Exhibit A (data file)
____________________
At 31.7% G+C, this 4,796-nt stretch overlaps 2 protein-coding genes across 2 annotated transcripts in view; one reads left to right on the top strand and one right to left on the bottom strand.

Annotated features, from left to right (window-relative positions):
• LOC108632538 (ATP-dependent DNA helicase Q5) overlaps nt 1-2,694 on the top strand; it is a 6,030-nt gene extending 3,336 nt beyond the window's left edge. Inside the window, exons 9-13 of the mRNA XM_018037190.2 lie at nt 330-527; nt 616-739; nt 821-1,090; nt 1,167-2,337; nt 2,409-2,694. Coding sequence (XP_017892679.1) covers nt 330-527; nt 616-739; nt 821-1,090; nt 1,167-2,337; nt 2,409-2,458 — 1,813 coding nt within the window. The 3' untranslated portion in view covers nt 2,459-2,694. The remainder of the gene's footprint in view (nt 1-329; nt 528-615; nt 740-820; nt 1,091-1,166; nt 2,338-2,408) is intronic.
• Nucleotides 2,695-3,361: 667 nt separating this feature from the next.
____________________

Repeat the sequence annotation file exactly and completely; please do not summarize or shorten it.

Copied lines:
At 31.7% G+C, this 4,796-nt stretch overlaps 2 protein-coding genes across 2 annotated transcripts in view; one reads left to right on the top strand and one right to left on the bottom strand.

Annotated features, from left to right (window-relative positions):
• LOC108632538 (ATP-dependent DNA helicase Q5) overlaps nt 1-2,694 on the top strand; it is a 6,030-nt gene extending 3,336 nt beyond the window's left edge. Inside the window, exons 9-13 of the mRNA XM_018037190.2 lie at nt 330-527; nt 616-739; nt 821-1,090; nt 1,167-2,337; nt 2,409-2,694. Coding sequence (XP_017892679.1) covers nt 330-527; nt 616-739; nt 821-1,090; nt 1,167-2,337; nt 2,409-2,458 — 1,813 coding nt within the window. The 3' untranslated portion in view covers nt 2,459-2,694. The remainder of the gene's footprint in view (nt 1-329; nt 528-615; nt 740-820; nt 1,091-1,166; nt 2,338-2,408) is intronic.
• Nucleotides 2,695-3,361: 667 nt separating this feature from the next.